Then of course there’s the other monstrosity that is Dragonball: Evolution. I really don’t know what Hollywood were thinking when they okayed this crap. It’s an insult not only to Akira Toriyama (the creator of the manga), the manga/anime community, but also Japan itself. They decided to turn Goku into a high-school student, have Bulma become a gun-wielding action bitch, and have the Great Ape be a servant of Piccolo’s. This should have been an easy win for Hollywood. They had in their hands one of the greatest manga’s in the history of this planet and they go and screw it up with the poorest, most disrespectful script ever conceived. I’m lost for words on this film. It should not have been created and shame to all those who created it because it is not only a terrible adaption, but a god-awful film, period.

The Super Mario Bros movie. Now I will admit that this is a guilty pleasure of mine. Yes I just bashed the hell out of Dragonball: Evolution but at least, despite all the obvious problems with SMB it at least has entertainment value. DBE is just bad and cringe-worthy. Obviously with SMB we have a film that is supposed to be adapting the Nintendo classic, Super Mario Bros, a game most of us have surely either grown-up with or least heard about it. It was bright, it was cheerful, it was really, really hard as well, but one can not forget that catchy theme music and of course Mario himself, along with his brother Luigi. But the film looks like it was trying to be like Tim Burton’s 1989 Batman film instead. Bowser is now a T-Rex, the Goomba’s are now devolved Dinosaurs, Yoshi is a baby T-Rex, and Toad is… Let’s just move on. The only thing they had right was Mario and Luigi being plumbers (but not Italian plumbers). This is clearly a very bad adaption that doesn’t take any note of the original product and the demographic it was made for.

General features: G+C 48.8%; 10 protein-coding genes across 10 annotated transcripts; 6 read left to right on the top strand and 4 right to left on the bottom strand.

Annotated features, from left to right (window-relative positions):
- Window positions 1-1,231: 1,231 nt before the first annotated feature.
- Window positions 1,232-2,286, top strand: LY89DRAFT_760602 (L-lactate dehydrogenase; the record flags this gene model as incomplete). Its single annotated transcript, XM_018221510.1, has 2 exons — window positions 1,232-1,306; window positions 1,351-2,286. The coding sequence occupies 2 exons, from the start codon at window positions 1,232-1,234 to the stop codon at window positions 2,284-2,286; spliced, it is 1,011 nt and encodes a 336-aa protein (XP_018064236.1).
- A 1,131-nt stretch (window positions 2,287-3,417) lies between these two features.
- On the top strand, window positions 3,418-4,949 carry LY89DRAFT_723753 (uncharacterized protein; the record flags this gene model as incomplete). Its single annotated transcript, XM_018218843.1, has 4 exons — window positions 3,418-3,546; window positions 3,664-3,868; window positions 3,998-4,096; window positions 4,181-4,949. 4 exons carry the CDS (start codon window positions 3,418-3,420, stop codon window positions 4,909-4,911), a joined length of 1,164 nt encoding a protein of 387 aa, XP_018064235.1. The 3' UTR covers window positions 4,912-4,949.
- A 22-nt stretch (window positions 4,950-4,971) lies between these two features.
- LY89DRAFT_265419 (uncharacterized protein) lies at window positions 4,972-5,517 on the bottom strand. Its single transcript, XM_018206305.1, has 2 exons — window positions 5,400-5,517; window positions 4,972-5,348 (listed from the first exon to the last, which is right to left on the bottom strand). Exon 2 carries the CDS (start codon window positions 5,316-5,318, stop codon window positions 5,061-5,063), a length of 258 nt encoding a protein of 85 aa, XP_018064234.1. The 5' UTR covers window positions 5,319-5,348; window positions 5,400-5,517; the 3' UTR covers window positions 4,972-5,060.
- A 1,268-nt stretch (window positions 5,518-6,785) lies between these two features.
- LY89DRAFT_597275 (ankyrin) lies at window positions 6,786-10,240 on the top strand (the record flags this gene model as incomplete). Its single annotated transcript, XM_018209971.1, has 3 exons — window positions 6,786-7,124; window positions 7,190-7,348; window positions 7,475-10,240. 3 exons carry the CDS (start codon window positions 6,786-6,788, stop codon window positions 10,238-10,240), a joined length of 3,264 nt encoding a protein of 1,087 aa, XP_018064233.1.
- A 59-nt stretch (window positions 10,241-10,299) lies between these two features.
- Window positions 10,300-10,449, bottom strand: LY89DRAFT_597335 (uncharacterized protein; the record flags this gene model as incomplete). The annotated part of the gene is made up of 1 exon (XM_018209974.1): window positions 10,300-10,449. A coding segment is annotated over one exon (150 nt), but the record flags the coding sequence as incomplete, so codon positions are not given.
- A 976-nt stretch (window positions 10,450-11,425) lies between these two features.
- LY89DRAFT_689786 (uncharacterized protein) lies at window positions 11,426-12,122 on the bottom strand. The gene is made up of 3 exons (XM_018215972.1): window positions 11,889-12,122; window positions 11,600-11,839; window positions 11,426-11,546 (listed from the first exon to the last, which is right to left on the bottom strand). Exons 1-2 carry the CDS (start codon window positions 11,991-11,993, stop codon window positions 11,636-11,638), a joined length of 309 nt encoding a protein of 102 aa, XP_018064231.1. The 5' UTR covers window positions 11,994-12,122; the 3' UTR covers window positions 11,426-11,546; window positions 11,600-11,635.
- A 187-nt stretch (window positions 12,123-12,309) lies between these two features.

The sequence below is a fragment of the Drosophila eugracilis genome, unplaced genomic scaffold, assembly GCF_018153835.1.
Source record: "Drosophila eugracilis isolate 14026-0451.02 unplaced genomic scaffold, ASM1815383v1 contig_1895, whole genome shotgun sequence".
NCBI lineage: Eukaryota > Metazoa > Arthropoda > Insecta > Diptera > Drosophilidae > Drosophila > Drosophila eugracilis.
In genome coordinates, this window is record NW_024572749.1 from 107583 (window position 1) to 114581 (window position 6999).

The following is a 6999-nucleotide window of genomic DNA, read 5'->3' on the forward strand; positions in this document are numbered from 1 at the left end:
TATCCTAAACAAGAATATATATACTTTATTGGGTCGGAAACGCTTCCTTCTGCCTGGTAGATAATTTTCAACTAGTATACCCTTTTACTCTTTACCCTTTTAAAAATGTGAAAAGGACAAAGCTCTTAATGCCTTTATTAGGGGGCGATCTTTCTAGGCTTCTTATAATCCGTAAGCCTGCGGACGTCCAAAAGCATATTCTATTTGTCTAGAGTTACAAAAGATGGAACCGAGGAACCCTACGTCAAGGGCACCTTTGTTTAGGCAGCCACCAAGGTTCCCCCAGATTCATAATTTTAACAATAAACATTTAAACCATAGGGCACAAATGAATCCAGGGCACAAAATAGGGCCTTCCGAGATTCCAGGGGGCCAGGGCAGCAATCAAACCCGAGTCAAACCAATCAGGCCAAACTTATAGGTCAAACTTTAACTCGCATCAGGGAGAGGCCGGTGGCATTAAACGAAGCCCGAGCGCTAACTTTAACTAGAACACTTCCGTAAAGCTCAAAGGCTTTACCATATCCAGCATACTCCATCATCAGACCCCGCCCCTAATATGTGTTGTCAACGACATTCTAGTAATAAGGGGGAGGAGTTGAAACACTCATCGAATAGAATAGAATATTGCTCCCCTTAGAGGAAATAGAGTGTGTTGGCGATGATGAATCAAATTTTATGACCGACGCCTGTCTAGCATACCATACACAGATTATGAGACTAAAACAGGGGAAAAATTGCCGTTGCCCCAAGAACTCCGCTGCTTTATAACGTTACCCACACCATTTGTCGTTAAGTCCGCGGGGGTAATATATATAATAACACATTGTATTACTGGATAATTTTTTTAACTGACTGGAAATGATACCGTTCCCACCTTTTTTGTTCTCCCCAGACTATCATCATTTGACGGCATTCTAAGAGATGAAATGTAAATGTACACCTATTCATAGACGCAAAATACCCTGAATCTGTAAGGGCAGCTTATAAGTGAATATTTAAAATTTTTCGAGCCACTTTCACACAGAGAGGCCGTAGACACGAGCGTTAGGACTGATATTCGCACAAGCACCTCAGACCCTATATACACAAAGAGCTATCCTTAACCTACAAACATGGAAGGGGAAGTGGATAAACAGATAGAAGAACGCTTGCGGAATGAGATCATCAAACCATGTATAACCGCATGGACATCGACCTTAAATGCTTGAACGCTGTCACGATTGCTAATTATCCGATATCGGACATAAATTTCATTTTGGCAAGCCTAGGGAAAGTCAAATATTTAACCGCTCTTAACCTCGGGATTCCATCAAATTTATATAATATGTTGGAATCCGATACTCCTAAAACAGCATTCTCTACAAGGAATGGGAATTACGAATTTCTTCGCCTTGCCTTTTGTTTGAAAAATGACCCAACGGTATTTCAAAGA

Now obviously not all adaptions are terrible, we have such adaptions like Harry Potter and The Lord of the Rings. These two examples are amongst the best adaptions out there and prove that Hollywood know how to transfer a product from one medium to another. In fact, when it comes to The Lord of the Rings it’s fair to say a lot of fans admit that the films are actually better than the books. I suppose that is the point, because it is adapted from a book. Book adaptions tend to be where Hollywood can do their best work which is kind of strange when you consider the mediums of video games and comics contain imagery, so you’d assume it would be easier to transfer into film but I digress. The only comic-book adaptions to date that have really had a sporting chance of being good adaptions are the ones under the control of creative teams that actually understand the product they want to adapt, such as the team behind the Marvel Cinematic Universe and the Arrowverse.

I think my point within this case study is that I truly believe that Hollywood generally does have a hard time with adapting. Though I can’t quite put my finger on why they can’t do this I can clearly see the usual problems they contain, which I’ve stated above. It truly is frustrating to see this repeated pattern which has almost become a vicious cycle but the bottom-line is it is possible to make good adaptions, sometimes perfect adaptions, when given to the right hands. So why can’t they do this all the time? And to answer “do I think most adaptions are terrible?” I think this article answers itself.

Enough with my rants, what are your thoughts on the world of adaptions? Do you see the pattern that I see? Have you ever had an experience where a favourite comic-book or video game has been wrongly translated into the film industry? If so please share your thoughts and opinions about this topic either in the comment section below or on our Twitter page!

Before we move on from adaptions, I have one more BIG question to ask: Is Hollywood Dependent On Adaptions?

TO BE CONTINUED…

About the author

John Hussey